I use “mad” of course in the colloquial sense. In the way that we’re all mad, you know. A little crazy, you know. Amongst ourselves, I mean – the intelligentsia are all a little mad and, my dear Caroline, that’s what makes us so nice. The sane are not worth noticing.
It may not be too far-fetched to claim that all writers are a little sadistic. The ability to plunge characters into torturous situations is perhaps one of the most entertaining aspects of fiction writing. Muriel Spark’s debut novel The Comforters, first published in 1957, plays upon this practice in wonderful ways. The protagonist, (used in the loosest sense of the word) Caroline Rose, spends the majority of the novel being tortured by the clattering of typewriters, and the disembodied voice of an author who can apparently read her thoughts. This was inspired by Spark’s experiences with Dexedrine, a diet pill that caused her to suffer hallucinations, and which made it almost impossible for her to read, as the words before her seemed to move around the page. At times, Caroline’s delusions are chilling, preying upon our natural fear of the feeling of being watched when we think we are alone. However, we also see Spark’s trademark “glittering wit” shining through the mystery and the ambiguity.
One example of this is when the narrator addresses the reader directly to explain that the book that they are reading is, in fact, a work of fiction: “At this point in the narrative, it might be as well to state that the characters of this novel are all fictitious, and do not refer to any living persons whatsoever”. In any other novel, such explanations could be criticised for pulling the reader out of the narrative, reminding them that they are simply reading a book. But Spark manages to pull us even deeper into the story with this moment of manipulative humour, possibly even eliciting a chuckle from fellow writers who may be reading. The Comforters is crammed full of these moments of meta humour, and jarringly fun references to writing and authorship that are so on-the-nose that they might as well be accompanied by a “See what I did there?” in parentheses.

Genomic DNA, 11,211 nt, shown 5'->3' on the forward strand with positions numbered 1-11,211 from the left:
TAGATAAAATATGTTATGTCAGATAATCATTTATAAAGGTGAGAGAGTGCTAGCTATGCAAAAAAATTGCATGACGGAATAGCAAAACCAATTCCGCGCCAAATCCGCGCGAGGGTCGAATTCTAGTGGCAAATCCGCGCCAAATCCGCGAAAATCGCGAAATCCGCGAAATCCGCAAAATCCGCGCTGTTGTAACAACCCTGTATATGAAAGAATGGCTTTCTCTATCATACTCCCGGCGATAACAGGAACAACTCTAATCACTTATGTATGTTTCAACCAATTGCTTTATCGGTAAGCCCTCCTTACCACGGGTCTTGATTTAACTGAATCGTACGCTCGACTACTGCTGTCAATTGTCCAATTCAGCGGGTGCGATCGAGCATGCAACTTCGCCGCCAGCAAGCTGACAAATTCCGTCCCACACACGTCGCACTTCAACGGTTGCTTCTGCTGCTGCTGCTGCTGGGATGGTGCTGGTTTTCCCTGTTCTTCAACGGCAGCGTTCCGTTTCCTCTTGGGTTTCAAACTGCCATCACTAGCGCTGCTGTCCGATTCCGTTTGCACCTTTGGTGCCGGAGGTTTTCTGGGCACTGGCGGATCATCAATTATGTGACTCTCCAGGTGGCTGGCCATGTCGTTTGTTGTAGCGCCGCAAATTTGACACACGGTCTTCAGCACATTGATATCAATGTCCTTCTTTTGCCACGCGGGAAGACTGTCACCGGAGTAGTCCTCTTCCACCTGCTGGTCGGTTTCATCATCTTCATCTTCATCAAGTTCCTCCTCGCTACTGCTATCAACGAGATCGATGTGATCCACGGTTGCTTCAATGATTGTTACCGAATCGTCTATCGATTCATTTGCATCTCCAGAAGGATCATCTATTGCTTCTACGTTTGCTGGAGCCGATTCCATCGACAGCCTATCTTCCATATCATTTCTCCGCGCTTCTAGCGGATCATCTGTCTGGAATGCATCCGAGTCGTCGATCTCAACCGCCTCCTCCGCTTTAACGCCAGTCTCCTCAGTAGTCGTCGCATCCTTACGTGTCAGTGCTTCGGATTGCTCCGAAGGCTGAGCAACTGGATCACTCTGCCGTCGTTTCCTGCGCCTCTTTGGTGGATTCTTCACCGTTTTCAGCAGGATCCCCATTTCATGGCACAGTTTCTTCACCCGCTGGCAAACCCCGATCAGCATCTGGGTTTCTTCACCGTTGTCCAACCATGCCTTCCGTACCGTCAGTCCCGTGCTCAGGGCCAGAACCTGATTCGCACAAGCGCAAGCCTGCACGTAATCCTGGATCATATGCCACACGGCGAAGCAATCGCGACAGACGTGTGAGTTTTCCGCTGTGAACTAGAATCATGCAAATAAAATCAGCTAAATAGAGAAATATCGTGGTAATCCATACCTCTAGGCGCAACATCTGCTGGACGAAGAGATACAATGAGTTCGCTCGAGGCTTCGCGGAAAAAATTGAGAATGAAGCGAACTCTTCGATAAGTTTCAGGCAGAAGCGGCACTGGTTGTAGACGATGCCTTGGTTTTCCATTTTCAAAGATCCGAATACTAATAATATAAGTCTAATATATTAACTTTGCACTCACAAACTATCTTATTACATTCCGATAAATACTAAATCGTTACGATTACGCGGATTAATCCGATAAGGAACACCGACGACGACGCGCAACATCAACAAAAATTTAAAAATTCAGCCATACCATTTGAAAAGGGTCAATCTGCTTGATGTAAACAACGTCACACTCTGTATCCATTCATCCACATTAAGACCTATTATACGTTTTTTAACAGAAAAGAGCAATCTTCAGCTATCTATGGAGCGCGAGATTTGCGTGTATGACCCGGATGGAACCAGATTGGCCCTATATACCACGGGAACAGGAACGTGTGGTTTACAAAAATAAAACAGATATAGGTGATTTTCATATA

Caroline is working on a book entitled Form in the Modern Novel, but she is “having trouble with the chapter on realism”. Her ex-lover Laurence writes her a letter, narrating what his grandmother is doing, generating narration within narration. The novel’s ending reveals the entire book to be yet another layer of storytelling in this narrative that continuously twists and builds upon itself with the use of satire and trickery. This is a work that is fundamentally about the act of writing, written by a former literary critic.
It is hard to pin down exactly what The Comforters is trying to be. The novel is split into two parts, with Part Two exploring the mystery surrounding Laurence’s feisty grandmother and her diamond-smuggling gang. This subplot is the only aspect of the book that attempts to remain grounded in reality, but even this is not immune to moments of madness. Interjections of conversations between Caroline and the eccentric Baron Stock remind us that the absurd nature of the novel does not begin and end with the storylines. Nobody is entirely sane in this book. Spark’s characters are stuck somewhere “between sanity and madness”, questioning their state of mind (“Is the world a lunatic asylum then?”) and indeed their very existence. These issues, like many others in this novel that sits somewhere between a straightforward mystery novel and a drug trip, are never fully resolved, and as readers, we are simply left to decide for ourselves.